In the book The Wednesday Wars, Mrs. Baker says to Holling in "November," "There is a part of us that can be so awful. Shakespeare shows it to us in Caliban. But there is another part of us too -...
In the book The Wednesday Wars, Mrs. Baker says to Holling in "November," "There is a part of us that can be so awful. Shakespeare shows it to us in Caliban. But there is another part of us too - a part that uses defeat to grow."
Where (in the entire book) does Holling use defeat to grow?
I don't think that there is a single instance where Holling was defeated and then used that defeat to propel himself to higher greatness. The Wednesday Wars is not a superhero book. Holling is not Spiderman. There isn't a single battle to lose, learn from, and later become victorious over evil.
Most of the book is about Holling's struggle over all kinds of rough stuff that 7th graders deal with. He struggles with friendships. At one point the kids in his class threaten to kill him if he doesn't get them some cream puffs. His parents are distant, cold, and indifferent to Holling and his sister. His sister runs away from home. He has a teacher that he doesn't like (at first). He is trying a new sport. He is falling in love for the first time. Add to that the whole puberty thing and Holling has a lot to struggle with and try to balance.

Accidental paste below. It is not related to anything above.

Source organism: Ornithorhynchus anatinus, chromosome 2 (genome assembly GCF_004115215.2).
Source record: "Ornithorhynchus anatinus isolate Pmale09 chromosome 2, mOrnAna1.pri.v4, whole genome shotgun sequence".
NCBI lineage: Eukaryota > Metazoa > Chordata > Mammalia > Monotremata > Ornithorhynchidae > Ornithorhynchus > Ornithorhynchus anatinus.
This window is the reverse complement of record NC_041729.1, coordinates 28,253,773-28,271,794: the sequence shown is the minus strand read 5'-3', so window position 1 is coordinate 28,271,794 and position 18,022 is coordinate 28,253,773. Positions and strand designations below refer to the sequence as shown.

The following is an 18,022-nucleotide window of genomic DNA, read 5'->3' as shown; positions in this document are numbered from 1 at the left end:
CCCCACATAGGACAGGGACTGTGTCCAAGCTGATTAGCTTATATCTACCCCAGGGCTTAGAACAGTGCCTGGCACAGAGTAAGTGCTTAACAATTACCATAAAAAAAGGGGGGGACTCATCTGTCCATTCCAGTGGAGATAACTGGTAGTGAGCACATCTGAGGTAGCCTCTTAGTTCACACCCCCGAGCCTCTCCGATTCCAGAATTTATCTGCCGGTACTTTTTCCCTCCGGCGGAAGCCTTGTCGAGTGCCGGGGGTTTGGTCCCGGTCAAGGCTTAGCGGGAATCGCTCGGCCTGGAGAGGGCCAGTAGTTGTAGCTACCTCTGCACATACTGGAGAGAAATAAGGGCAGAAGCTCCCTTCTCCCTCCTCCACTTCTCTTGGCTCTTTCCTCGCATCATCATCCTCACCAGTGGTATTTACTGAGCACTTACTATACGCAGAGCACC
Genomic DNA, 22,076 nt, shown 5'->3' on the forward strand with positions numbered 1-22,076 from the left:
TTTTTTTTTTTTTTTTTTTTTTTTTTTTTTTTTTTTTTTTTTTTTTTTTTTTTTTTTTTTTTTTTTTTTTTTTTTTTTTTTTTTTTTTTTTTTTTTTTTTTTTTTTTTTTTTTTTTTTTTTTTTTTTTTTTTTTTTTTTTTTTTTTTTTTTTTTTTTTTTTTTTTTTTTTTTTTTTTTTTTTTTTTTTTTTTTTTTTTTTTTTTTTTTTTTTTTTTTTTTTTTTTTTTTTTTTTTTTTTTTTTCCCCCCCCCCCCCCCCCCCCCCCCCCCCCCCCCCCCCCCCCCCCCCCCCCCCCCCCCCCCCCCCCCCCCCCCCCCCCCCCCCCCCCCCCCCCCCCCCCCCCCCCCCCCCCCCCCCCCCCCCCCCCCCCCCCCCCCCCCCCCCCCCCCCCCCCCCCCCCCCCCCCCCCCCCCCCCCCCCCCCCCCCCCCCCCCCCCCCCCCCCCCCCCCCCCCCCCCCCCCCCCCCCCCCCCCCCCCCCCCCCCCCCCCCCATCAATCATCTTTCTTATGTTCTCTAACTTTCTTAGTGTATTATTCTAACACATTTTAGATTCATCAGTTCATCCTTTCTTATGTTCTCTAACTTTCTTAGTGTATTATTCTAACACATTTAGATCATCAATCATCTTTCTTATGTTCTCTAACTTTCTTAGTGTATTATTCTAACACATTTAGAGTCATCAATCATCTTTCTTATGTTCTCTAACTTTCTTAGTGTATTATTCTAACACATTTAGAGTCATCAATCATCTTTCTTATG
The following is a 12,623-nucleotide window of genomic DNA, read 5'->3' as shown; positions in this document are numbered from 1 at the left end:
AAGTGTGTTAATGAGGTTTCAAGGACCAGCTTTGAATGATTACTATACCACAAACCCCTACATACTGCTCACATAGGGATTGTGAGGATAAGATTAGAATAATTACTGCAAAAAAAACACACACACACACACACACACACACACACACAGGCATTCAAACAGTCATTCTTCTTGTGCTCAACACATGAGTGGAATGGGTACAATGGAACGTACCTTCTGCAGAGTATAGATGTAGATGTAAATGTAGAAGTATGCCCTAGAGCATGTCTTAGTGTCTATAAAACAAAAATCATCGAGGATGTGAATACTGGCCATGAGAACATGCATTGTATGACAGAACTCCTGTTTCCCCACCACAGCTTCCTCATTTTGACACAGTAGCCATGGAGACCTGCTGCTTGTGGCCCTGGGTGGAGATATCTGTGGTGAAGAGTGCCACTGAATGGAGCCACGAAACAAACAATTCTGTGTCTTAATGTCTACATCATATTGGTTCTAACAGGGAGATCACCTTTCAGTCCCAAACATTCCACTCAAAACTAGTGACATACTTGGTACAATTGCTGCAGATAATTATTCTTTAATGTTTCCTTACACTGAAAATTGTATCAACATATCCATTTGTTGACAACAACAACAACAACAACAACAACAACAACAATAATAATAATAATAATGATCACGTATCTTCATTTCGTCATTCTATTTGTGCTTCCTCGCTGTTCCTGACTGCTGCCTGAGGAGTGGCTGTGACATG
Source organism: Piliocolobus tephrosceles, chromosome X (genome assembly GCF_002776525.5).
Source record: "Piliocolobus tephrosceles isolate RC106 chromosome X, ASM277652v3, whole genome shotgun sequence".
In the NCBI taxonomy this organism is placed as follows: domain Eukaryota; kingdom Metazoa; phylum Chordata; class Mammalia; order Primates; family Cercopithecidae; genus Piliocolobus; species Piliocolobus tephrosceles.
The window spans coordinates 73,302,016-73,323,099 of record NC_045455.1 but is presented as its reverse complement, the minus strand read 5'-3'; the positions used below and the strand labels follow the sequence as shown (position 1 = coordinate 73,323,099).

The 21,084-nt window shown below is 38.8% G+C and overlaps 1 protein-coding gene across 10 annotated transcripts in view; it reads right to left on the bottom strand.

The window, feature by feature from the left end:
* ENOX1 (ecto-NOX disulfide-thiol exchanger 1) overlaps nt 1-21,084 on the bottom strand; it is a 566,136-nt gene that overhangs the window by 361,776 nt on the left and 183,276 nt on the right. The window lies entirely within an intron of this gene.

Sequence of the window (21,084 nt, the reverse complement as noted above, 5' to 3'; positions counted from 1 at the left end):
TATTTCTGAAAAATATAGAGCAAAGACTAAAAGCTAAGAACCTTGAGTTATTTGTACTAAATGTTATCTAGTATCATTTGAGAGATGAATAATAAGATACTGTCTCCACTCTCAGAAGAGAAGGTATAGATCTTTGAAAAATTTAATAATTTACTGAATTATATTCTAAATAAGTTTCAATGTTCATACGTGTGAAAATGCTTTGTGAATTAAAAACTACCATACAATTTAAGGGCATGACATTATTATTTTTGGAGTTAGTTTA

I'll use his relationship with Mrs. Baker for his main struggle/defeat. Holling is not Catholic or Jewish; therefore, he must spend his Wednesday afternoons with Mrs. Baker instead of doing religious studies. At first, Holling just has to do menial, manual labor. Mrs. Baker is not the most encouraging toward Holling and is a strict disciplinarian. Holling is feeling defeated and down in the dumps. He refers to his time with Mrs. Baker as a war—a war that he is not winning.
Eventually Mrs. Baker decides to use their Wednesday afternoons to read and discuss Shakespeare. I teach 7th grade, and I can tell you exactly how many male students that I've had that have been immediately excited to study Shakespeare . . . zero. Holling is no different. He doesn't enjoy the reading. He struggles with it and doesn't see how it can be applied to anything. He basically sees Mrs. Baker and Shakespeare as two great oppressors that have completely defeated him. But as the year goes on, Mrs. Baker gains his trust and respect. She successfully teaches Holling how to read Shakespeare. Then with his knowledge of how to do it, Holling actually begins enjoying Shakespeare, and after that he learns to understand Shakespeare's themes and apply their meanings to his own life. It helps him land a part in a Shakespeare play, grow in his understanding of himself, and understand his feelings toward Meryl Lee, his sister, and his parents.
I'd say that is a tremendous amount of growth that arose out of something Holling referred to as a "Wednesday War" with Mrs. Baker and Shakespeare.